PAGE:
Digital Marketing

Dashboards Vs Scorecards: A Perspective

The main reason why BI has been so successful is the emergence of dashboards and scorecards.

These tools digest large volumes of information and convey it in an intuitive format, making it easy to classify and respond to critical and time-sensitive events. They also help explore issues and trends without getting completely lost in big reports or data.

If scorecards are supposed to be balanced, are scorecards innately unbalanced? What is the difference between dashboards and scorecards?

The popular concept seems to be that there is no difference. The terms are used interchangeably in most marketing warranties and performance items. Perhaps there should be a distinction, since a scorecard for a college semester feels like it’s tackling a different problem than a dashboard for a car.

An example would make this distinction much easier. Consider a manager who is responsible for the customer service function at a large company.

Dashboard – Indicators

  • Problem Resolution Time – Medium
  • Problem Resolution Time – Average
  • Percentage of issues resolved on first contact
  • Percentage of issues resolved within a given time period
  • Average result of the follow-up satisfaction survey

These measures look at a period of time (monthly or quarterly), against specific targets, either in absolute terms or improvements compared to a previous period.

Dashboard – Indicators

  • Number of incoming calls in queue
  • Number of escalated calls
  • Current wait time for incoming calls
  • Current timeout for escalations
  • Current CSRs online
  • Average call resolution time
  • Expected waiting time in two hours

All metrics except average call resolution time would be displayed at the exact instant the dashboard is viewed or refreshed.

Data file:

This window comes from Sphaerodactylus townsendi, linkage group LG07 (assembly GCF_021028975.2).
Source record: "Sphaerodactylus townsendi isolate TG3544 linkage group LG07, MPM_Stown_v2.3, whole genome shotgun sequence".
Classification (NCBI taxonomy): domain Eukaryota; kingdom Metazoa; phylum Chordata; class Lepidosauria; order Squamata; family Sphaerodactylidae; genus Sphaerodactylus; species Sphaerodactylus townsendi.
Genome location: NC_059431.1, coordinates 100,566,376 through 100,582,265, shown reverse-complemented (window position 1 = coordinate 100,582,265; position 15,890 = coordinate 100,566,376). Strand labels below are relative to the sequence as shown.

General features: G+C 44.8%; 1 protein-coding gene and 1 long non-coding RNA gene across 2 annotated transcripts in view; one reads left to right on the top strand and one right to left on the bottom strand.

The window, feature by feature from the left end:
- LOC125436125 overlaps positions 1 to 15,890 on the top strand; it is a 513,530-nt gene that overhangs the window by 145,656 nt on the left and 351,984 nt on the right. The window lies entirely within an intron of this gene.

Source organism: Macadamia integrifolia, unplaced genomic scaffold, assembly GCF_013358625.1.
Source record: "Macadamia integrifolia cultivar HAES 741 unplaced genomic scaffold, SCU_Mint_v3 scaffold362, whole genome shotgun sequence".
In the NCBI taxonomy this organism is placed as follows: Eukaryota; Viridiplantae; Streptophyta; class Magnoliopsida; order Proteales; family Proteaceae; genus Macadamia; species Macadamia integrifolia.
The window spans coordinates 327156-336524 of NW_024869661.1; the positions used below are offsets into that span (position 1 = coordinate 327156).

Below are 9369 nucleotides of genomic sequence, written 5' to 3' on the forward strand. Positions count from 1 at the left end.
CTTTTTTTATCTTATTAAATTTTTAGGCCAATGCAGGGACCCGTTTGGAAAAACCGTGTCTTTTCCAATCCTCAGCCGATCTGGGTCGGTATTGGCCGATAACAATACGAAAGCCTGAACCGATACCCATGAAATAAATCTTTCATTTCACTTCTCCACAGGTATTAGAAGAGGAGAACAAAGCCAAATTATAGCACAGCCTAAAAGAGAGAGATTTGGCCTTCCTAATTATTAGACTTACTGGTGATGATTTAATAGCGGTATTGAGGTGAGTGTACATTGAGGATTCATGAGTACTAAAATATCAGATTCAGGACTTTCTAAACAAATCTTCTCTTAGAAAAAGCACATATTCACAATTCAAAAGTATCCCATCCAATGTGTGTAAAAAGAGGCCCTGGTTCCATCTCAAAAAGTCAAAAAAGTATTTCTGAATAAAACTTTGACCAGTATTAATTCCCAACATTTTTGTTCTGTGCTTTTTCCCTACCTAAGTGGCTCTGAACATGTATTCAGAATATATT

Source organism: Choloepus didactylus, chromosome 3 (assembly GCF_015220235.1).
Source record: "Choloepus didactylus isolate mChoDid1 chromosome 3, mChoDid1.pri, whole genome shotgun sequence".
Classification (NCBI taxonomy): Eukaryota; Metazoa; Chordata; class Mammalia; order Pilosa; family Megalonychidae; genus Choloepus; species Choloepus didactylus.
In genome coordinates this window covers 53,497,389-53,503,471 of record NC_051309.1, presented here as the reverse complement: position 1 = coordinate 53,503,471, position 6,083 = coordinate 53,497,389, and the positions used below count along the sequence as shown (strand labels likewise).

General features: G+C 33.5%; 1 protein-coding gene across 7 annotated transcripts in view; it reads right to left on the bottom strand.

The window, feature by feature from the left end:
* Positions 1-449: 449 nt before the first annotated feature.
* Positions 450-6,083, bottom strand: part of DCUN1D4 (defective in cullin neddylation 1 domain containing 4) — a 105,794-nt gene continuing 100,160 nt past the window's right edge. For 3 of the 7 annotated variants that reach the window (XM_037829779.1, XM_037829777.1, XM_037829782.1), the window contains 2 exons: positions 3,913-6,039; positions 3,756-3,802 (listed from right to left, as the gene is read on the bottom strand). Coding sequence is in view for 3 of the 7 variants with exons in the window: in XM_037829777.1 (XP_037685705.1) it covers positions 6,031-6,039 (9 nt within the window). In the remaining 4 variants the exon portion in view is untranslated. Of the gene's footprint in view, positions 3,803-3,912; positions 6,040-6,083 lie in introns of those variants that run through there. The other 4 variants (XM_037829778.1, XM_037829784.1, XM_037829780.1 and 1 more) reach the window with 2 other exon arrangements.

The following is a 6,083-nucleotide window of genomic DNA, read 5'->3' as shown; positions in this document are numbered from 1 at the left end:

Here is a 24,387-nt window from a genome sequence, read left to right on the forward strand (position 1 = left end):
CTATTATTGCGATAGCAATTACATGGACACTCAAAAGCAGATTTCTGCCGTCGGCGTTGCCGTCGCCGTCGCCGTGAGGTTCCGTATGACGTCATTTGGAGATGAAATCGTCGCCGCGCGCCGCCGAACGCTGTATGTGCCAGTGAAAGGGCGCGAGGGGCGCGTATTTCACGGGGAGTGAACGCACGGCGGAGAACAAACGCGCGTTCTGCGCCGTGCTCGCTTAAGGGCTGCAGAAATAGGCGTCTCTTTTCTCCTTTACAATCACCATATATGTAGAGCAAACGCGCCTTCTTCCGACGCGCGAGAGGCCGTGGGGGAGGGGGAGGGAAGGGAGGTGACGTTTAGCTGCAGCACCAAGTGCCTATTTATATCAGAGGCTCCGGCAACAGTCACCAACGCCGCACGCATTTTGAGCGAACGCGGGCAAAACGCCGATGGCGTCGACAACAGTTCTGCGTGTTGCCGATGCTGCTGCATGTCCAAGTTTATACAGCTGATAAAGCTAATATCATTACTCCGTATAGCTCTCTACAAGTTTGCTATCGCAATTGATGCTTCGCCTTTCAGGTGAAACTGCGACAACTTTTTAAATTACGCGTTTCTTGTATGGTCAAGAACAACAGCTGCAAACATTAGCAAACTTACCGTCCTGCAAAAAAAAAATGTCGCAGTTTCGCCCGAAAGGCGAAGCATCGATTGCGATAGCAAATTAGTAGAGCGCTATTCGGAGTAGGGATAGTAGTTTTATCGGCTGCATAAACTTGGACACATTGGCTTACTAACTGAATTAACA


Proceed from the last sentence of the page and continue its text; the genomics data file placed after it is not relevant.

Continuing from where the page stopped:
On the basis of this simple example, certain distinctions can be discerned:

  • The scorecard can access execution quality, while dashboards provide tactical guidance
  • Scorecards are inherently measured against goals. Panels do not need

Assembling Balanced Scorecards and Dashboards

Customer relationship dashboards use a lot of metrics that give you data on how your team is operating, but give little insight into your progress toward your goal of reaching maximum resolutions. It is measuring/monitoring, but not managing. Similarly, customer relationship dashboards present a quick picture of the strategy you should be focusing on to improve customer satisfaction, but lack details on why you’re struggling to achieve top resolutions.

However, there are ways to ensure that dashboards include the critical connections to strategy. Once you’ve identified the problematic metric on the dashboard, you can drill down to the maximum resolutions dashboard that contains detailed metrics such as average call resolution time, call queues, and hold time.

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